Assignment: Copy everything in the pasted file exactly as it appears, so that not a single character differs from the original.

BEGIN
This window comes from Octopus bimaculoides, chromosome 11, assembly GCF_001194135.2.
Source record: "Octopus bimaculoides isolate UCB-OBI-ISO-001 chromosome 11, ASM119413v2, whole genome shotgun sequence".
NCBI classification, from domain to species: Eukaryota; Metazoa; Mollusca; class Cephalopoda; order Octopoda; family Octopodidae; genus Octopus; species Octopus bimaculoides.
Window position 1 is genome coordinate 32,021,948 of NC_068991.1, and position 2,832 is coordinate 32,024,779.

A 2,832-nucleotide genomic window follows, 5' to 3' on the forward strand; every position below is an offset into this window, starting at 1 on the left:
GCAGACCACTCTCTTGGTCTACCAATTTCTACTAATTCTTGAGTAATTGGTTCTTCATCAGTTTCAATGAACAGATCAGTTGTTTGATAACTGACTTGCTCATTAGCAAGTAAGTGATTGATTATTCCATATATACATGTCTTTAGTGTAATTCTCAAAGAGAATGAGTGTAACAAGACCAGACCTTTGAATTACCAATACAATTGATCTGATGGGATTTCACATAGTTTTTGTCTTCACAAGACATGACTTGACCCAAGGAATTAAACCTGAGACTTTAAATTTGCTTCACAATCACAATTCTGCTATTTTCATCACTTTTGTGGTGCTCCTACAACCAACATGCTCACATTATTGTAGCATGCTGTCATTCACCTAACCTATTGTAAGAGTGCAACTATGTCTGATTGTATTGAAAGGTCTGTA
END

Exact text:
This window comes from Octopus bimaculoides, chromosome 11, assembly GCF_001194135.2.
Source record: "Octopus bimaculoides isolate UCB-OBI-ISO-001 chromosome 11, ASM119413v2, whole genome shotgun sequence".
NCBI classification, from domain to species: Eukaryota; Metazoa; Mollusca; class Cephalopoda; order Octopoda; family Octopodidae; genus Octopus; species Octopus bimaculoides.
Window position 1 is genome coordinate 32,021,948 of NC_068991.1, and position 2,832 is coordinate 32,024,779.

A 2,832-nucleotide genomic window follows, 5' to 3' on the forward strand; every position below is an offset into this window, starting at 1 on the left:
GCAGACCACTCTCTTGGTCTACCAATTTCTACTAATTCTTGAGTAATTGGTTCTTCATCAGTTTCAATGAACAGATCAGTTGTTTGATAACTGACTTGCTCATTAGCAAGTAAGTGATTGATTATTCCATATATACATGTCTTTAGTGTAATTCTCAAAGAGAATGAGTGTAACAAGACCAGACCTTTGAATTACCAATACAATTGATCTGATGGGATTTCACATAGTTTTTGTCTTCACAAGACATGACTTGACCCAAGGAATTAAACCTGAGACTTTAAATTTGCTTCACAATCACAATTCTGCTATTTTCATCACTTTTGTGGTGCTCCTACAACCAACATGCTCACATTATTGTAGCATGCTGTCATTCACCTAACCTATTGTAAGAGTGCAACTATGTCTGATTGTATTGAAAGGTCTGTA